Council hasn’t got enough money to clean filthy signs

April 14th, 2022 7:05 AM

By Kieran O'Mahony

This dirty sign, seen on the road into Caheragh village this week, is not unique on roads in West Cork, it seems.

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A BUDGET must be set aside for the annual cleaning and maintenance of ‘dirty’ road signs across the county, a West Cork councillor has urged.

Cllr Karen Coakley (FG) raised the issue at a meeting of the local authority recently, which she said was not only threatening the tourism product on offer in Cork, but was also becoming a health and safety issue.

The Southern Star highlighted the ongoing issue of dirty road signs and road signs being obscured by foliage last year.

Cllr Coakley said it is an ‘embarrassment’ driving around the county looking at various road signs, many of which are illegible due to dirt and grime.

‘We have one chance to make a first impression to tourists but for many visiting here it’s absolutely shocking to see the dirty signs, some of which are blocked by hedges and growth,’ she said.

She said regular cleaning of road signs would help, and highlighted incidents of car stopping on roads and junctions, struggling to read dirty signs.

‘This could cause traffic accidents and it’s a major safety concern – regular cleaning has to be prioritised.’

Cllr Danny Collins (Ind) said all it takes is a ‘bucket of sudsy water’ to clean them.

‘I see it all over West Cork and I think there should be a policy in place that signs be cleaned all over the county. You wouldn’t send your child out in the morning with a dirty face!’ said Cllr Collins.

Cllr Joe Carroll (FF) said the state of some signs around West Cork are an ‘embarrassment’ and pointed out that it wasn’t that long ago that they had a man based in Skibbereen who used to go around cleaning them.

‘I can’t see why this can’t be done again, but our staff are being continuously cut all the time.

‘We need to go back to what we had before, or else put it out to contract to get someone to clean the signs,’ said Cllr Carroll.

Cllr Ross O’Connell (SD) said some road signs he has come across are ‘desperate and unreadable’ and added that in the Mizen peninsula, where tourism is so important, something needed to be done.

Cllr Paul Hayes (Ind) said some structure needs to be put in place and said there seems to be a continual ‘slippage’ of delegating work to Tidy Towns committees and other voluntary groups, rather doing the job in house.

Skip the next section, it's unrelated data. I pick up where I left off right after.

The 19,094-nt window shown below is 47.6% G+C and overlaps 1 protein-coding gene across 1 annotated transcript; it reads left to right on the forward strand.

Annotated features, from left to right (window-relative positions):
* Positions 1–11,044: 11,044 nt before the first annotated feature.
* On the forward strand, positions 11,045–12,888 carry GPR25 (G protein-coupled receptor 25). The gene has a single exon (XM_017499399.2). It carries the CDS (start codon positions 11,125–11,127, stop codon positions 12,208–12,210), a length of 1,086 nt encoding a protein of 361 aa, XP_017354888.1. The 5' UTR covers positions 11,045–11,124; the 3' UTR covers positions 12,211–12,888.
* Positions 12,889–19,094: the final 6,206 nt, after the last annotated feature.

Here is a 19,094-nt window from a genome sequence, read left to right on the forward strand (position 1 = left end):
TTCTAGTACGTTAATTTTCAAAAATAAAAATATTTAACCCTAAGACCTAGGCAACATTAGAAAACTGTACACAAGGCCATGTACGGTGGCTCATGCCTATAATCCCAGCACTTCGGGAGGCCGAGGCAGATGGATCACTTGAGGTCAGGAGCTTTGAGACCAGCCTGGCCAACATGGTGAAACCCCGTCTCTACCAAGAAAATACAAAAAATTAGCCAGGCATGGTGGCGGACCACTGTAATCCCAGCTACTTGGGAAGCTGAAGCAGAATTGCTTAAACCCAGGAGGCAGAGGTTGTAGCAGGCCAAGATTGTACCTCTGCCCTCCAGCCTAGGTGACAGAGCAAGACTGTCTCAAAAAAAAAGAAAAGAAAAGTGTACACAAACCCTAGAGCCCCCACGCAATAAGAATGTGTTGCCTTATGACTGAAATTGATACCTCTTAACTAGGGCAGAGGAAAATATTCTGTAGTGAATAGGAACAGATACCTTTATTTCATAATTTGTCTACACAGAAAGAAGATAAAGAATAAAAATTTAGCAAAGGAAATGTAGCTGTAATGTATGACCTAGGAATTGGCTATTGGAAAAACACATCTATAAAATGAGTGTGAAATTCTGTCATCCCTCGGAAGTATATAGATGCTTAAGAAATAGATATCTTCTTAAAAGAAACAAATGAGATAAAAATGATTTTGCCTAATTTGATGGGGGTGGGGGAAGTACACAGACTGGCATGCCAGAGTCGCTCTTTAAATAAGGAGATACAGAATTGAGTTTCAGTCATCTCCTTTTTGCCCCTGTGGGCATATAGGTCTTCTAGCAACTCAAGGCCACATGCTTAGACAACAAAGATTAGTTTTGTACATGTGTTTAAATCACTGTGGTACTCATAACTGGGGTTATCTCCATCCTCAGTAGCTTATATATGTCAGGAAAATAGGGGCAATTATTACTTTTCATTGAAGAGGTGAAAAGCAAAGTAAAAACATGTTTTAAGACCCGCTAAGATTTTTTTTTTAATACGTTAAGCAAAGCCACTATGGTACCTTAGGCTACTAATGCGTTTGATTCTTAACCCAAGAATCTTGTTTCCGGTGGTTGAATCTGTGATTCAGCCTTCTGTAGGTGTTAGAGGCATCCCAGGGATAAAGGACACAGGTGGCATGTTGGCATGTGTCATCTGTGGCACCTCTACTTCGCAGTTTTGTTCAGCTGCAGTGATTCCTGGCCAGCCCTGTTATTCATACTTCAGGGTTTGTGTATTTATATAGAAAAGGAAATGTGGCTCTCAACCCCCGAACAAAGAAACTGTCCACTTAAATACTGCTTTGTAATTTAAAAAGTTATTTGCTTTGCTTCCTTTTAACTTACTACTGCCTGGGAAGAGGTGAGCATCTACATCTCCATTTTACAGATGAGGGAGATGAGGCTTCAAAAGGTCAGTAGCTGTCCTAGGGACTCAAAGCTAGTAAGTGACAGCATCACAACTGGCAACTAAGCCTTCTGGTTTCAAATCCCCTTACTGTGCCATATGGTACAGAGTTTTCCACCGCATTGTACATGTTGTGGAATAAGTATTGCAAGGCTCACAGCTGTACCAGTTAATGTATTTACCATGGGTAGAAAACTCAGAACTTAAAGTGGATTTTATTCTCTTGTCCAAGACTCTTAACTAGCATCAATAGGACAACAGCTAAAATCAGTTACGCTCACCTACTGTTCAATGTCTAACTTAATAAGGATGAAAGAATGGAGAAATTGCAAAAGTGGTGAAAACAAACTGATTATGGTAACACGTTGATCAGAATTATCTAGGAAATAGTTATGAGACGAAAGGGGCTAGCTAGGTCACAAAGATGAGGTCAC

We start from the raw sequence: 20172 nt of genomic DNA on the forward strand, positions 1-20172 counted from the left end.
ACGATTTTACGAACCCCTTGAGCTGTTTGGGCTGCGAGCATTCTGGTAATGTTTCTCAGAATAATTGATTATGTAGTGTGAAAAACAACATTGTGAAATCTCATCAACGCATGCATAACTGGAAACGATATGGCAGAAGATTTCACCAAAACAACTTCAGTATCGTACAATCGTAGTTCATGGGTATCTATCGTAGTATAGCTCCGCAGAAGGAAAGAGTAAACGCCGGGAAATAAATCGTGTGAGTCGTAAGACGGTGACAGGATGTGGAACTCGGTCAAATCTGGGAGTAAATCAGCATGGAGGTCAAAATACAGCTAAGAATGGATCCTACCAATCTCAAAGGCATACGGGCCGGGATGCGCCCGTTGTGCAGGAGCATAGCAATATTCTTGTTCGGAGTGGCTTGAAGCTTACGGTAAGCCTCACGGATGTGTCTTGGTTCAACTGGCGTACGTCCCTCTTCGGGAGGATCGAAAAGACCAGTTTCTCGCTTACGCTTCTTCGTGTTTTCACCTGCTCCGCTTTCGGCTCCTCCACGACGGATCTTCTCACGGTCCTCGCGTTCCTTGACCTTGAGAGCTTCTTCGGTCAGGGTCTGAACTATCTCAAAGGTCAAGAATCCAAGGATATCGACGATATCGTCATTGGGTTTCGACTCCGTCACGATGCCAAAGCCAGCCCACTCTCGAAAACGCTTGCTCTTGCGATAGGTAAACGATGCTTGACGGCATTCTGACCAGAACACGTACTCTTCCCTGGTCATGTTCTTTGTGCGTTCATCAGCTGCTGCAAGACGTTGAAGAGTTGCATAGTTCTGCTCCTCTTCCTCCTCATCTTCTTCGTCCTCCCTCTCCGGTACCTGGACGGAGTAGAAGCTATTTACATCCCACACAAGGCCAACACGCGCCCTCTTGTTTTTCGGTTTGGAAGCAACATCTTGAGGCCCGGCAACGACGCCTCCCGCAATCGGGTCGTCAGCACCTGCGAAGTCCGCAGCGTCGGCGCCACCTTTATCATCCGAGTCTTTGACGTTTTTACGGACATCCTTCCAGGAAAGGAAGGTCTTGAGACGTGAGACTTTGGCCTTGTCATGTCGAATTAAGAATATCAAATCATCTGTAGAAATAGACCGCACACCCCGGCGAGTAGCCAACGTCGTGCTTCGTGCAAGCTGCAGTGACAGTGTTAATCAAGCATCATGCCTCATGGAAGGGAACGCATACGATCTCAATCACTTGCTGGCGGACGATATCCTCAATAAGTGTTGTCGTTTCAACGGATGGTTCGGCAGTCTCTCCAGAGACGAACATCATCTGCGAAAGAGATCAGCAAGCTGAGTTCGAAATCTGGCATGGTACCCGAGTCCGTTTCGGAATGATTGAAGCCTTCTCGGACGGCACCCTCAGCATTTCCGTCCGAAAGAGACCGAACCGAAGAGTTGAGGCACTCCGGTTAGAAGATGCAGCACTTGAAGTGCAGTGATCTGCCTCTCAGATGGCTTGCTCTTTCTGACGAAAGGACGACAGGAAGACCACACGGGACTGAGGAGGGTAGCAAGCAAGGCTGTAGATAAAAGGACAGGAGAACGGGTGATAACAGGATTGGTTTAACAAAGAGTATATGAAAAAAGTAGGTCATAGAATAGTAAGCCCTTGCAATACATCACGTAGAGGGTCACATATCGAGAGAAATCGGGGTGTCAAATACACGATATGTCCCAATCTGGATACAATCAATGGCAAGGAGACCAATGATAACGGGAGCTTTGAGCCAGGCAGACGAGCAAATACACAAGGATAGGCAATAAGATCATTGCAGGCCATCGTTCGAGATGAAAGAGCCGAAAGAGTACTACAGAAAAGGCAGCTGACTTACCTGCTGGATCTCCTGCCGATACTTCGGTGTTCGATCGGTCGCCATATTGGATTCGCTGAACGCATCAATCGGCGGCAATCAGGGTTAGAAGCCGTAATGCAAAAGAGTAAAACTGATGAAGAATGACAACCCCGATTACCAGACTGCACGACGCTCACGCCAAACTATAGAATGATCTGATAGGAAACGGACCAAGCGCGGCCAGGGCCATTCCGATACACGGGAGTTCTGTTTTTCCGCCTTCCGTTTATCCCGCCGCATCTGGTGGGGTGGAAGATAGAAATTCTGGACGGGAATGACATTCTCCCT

‘We need to properly resource it, especially in our tourist.

‘There needs to be some sort of audit every few months to ensure the signs are faced the right way and are clean and legible,’ said Cllr Hayes, who also highlighted some faded speed signs.

Cllr John O’Sullivan (FG) added that graffiti had also been sprayed on many road signs over the past two years but that a substance has been sourced to clean and treat them.

Cllr Declan Hurley (Ind) said this topic should ideally be discussed at budget time because it comes down to finance at the end of the day.

Cllr Susan McCarthy (FG) said some road signs are so bad that they may as well be non-existent.

Her colleague, Cllr Kevin Murphy said what is needed is an annual programme to be put in place so that they can get to grips with the problem, while Cllr Alan Coleman (Ind) said that maybe there should be a renewed focus on the signs as the tourism season is expected to be busier this summer.

Padraig Barrett, director of services, roads and transportation, said they don’t have enough finance to maintain the roads that they want to, but asked councillors to contact their local area office with specific signs that need to be cleaned or replaced.

Council assistant chief executive Valerie O’Sullivan said the first thing is to develop a policy in relation to signage and then fund it. Councillors agreed to refer it to the strategic policy committee on roads.

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